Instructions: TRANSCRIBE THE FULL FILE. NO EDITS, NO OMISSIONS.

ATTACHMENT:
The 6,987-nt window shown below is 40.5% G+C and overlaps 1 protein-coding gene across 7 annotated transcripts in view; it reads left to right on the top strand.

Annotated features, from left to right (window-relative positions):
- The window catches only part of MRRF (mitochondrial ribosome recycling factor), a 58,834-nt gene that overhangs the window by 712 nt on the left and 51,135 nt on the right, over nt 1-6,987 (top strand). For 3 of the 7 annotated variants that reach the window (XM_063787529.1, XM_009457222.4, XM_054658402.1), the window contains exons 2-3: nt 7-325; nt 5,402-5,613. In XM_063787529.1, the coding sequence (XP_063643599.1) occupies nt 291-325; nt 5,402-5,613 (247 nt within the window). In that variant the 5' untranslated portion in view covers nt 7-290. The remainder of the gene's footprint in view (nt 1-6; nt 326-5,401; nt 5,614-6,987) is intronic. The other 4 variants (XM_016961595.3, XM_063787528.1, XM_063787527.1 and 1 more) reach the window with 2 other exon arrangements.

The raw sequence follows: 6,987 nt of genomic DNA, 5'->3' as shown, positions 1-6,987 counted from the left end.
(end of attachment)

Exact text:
The 6,987-nt window shown below is 40.5% G+C and overlaps 1 protein-coding gene across 7 annotated transcripts in view; it reads left to right on the top strand.

Annotated features, from left to right (window-relative positions):
- The window catches only part of MRRF (mitochondrial ribosome recycling factor), a 58,834-nt gene that overhangs the window by 712 nt on the left and 51,135 nt on the right, over nt 1-6,987 (top strand). For 3 of the 7 annotated variants that reach the window (XM_063787529.1, XM_009457222.4, XM_054658402.1), the window contains exons 2-3: nt 7-325; nt 5,402-5,613. In XM_063787529.1, the coding sequence (XP_063643599.1) occupies nt 291-325; nt 5,402-5,613 (247 nt within the window). In that variant the 5' untranslated portion in view covers nt 7-290. The remainder of the gene's footprint in view (nt 1-6; nt 326-5,401; nt 5,614-6,987) is intronic. The other 4 variants (XM_016961595.3, XM_063787528.1, XM_063787527.1 and 1 more) reach the window with 2 other exon arrangements.

The raw sequence follows: 6,987 nt of genomic DNA, 5'->3' as shown, positions 1-6,987 counted from the left end.